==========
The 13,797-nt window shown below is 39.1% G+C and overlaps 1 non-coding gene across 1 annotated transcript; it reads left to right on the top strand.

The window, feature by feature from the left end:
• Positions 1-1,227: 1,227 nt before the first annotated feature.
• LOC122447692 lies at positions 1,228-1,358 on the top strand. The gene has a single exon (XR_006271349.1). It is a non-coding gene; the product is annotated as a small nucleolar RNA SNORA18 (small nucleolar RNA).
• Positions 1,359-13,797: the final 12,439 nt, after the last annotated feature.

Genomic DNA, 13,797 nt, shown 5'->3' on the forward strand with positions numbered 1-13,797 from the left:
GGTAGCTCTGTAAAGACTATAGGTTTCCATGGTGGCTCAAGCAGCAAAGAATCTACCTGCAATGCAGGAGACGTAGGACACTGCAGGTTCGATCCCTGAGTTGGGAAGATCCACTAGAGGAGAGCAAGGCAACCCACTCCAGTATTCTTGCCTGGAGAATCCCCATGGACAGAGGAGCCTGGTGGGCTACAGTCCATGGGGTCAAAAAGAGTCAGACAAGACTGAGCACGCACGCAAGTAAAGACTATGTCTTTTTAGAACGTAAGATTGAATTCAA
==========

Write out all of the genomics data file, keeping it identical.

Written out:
The 13,797-nt window shown below is 39.1% G+C and overlaps 1 non-coding gene across 1 annotated transcript; it reads left to right on the top strand.

The window, feature by feature from the left end:
• Positions 1-1,227: 1,227 nt before the first annotated feature.
• LOC122447692 lies at positions 1,228-1,358 on the top strand. The gene has a single exon (XR_006271349.1). It is a non-coding gene; the product is annotated as a small nucleolar RNA SNORA18 (small nucleolar RNA).
• Positions 1,359-13,797: the final 12,439 nt, after the last annotated feature.

Genomic DNA, 13,797 nt, shown 5'->3' on the forward strand with positions numbered 1-13,797 from the left:
GGTAGCTCTGTAAAGACTATAGGTTTCCATGGTGGCTCAAGCAGCAAAGAATCTACCTGCAATGCAGGAGACGTAGGACACTGCAGGTTCGATCCCTGAGTTGGGAAGATCCACTAGAGGAGAGCAAGGCAACCCACTCCAGTATTCTTGCCTGGAGAATCCCCATGGACAGAGGAGCCTGGTGGGCTACAGTCCATGGGGTCAAAAAGAGTCAGACAAGACTGAGCACGCACGCAAGTAAAGACTATGTCTTTTTAGAACGTAAGATTGAATTCAA